Empty seats challenge cricket authorities
For the first time since 1986, the first day of a Test match at The Oval is not sold out.
With England already 2-0 up in the four-match series, there are 5,000 seats available for Wednesday and 2,000 for Thursday.
Many will say it is a local issue and blame a one-sided series at the end of a sporting summer dominated by football's World Cup.
They will also point to ticket prices, which, critics claim, are now too high. That is undoubtedly part of the problem and might explain why the second Test at Edgbaston was not a sell-out, even though half the ground was closed for redevelopment.
But prices are set high because the grounds which stage Test matches have to recoup the millions of pounds they now pay the England and Wales Cricket Board (ECB) for the privilege of staging Tests.
There were plenty of empty seats for the second Test at Edgbaston. Photo: Press Association
According to a report by Deloitte, commissoned by the nine grounds which stage international matches in England and Wales, the combined cost to those grounds of bidding and staging games will have risen from £5.4m in 2006 to £17.5m next year.
Having also invested £150m on improving facilities over the last decade, the income is too important for their survival to risk missing out. To prove the point, last year the Ashes and the West Indies matches generated almost £50m in revenue.
By giving more counties the chance to stage Test matches, the ECB has guaranteed more income for the whole of the sport in this country.
It has also led to more matches - and that risks devaluing the product. As Paul Sheldon, the chief executive of Surrey puts it, cricket is in danger of killing the goose which laid the golden egg.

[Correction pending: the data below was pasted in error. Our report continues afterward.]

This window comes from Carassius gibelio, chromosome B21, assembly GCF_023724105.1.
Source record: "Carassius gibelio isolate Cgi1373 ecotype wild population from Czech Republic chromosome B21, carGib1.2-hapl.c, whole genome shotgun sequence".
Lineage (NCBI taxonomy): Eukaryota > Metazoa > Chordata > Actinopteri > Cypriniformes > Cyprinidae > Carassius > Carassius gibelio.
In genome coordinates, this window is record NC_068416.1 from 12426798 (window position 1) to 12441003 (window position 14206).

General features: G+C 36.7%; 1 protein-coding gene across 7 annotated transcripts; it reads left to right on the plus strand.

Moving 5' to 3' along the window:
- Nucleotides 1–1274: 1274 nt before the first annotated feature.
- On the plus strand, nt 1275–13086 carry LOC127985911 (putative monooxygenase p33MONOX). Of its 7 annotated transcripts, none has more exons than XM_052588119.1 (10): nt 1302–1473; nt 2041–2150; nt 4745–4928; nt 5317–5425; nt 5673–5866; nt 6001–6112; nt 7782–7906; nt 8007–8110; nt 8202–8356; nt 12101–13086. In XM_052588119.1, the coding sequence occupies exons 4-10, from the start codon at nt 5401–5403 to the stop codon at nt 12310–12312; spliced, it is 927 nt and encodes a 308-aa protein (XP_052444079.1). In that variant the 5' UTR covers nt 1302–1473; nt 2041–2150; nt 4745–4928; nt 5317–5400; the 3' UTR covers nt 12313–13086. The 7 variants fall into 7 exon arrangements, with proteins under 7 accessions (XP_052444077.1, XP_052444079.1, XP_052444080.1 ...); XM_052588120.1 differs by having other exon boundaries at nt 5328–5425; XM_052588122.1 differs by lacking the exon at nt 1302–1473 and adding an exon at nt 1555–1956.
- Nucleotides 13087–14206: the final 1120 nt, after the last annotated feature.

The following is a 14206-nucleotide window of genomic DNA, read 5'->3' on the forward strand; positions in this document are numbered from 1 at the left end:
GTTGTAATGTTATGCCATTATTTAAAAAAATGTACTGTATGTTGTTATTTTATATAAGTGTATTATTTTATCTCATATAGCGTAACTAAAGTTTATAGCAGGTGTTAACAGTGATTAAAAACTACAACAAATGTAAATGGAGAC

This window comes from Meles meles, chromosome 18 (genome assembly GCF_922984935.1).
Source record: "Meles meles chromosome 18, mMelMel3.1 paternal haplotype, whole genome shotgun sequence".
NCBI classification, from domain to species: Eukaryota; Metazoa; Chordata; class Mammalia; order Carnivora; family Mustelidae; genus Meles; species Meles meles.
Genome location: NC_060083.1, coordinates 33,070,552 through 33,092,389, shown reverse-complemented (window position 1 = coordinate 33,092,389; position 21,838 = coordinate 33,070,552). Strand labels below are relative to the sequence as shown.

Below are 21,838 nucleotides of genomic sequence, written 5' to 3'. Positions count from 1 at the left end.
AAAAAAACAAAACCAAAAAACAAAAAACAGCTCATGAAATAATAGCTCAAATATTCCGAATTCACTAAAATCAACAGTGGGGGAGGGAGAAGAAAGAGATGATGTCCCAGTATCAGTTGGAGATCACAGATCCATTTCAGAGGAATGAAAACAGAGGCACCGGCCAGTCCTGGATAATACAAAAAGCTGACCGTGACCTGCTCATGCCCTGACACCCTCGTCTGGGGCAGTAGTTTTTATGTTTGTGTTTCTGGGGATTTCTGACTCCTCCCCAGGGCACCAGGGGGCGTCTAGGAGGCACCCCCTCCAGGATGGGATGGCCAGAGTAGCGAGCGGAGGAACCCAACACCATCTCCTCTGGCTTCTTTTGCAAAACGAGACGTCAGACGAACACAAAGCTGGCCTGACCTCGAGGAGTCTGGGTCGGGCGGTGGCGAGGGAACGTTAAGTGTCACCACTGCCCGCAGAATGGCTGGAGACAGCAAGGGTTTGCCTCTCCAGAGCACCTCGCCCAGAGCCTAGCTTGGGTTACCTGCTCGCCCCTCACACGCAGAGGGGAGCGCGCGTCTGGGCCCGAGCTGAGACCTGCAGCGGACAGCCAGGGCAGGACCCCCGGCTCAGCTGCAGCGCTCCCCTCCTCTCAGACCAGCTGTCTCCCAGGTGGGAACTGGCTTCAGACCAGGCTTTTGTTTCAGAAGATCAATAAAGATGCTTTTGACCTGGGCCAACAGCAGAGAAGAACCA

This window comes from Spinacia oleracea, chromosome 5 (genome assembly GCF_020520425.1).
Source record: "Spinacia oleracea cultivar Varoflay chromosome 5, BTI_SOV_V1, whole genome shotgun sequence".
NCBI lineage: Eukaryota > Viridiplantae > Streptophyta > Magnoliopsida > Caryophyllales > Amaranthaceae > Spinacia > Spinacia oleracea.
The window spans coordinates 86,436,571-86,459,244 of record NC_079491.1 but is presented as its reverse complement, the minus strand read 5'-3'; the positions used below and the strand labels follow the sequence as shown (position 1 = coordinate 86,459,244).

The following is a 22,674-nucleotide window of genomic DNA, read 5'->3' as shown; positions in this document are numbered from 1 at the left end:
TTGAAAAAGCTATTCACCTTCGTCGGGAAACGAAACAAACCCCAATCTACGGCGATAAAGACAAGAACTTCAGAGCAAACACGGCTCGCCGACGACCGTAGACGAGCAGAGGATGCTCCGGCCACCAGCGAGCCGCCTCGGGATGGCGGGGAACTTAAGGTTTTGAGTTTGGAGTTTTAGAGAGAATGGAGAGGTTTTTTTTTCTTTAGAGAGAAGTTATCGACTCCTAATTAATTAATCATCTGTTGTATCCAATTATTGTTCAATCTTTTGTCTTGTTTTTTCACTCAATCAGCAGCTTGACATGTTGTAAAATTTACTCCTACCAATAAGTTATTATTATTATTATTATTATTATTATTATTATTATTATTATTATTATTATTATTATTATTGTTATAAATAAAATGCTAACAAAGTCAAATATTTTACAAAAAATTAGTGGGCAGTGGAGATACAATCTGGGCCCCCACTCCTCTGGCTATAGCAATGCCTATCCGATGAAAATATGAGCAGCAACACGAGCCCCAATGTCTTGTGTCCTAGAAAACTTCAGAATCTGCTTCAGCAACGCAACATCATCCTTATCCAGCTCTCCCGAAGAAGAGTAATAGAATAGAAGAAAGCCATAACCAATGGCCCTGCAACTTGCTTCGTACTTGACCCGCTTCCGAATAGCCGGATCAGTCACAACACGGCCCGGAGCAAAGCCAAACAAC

But is the sight of empty seats at English Test grounds evidence of a far wider global problem for the game, as the old order struggles to contend with the forces of modernisation?
The rise of Twenty20 cricket and the growing financial influence of the Indian Premier League have demonstrated there is a huge appetite and growing market for the game - especially in the subcontinent.
But the new form of the game has not only enriched the world's best players, turning their priorities upside down in the process, it has exposed frailties at the heart of Test cricket.
Michael Vaughan has suggested a two-tier Test league
The answer, according to former England captain Michael Vaughan, is to introduce a new two-tier league format for Test cricket, with the best five teams in the world playing each other and the rest battling it out in a second division.
That would help improve the competitiveness at the top and would help reintroduce sport's magic ingredient - uncertainty.
It would also go against the International Cricket Council's aim to raise the standard of the sport in all Test-playing countries.
After more than 130 years of history, Test cricket is unlikely to vanish any time soon.
And the prospect of another Ashes series down under this winter will soon turn this cluttered summer into a distant memory.
But the challenge for the most conservative of sports is to modernise while preserving its great sense of tradition.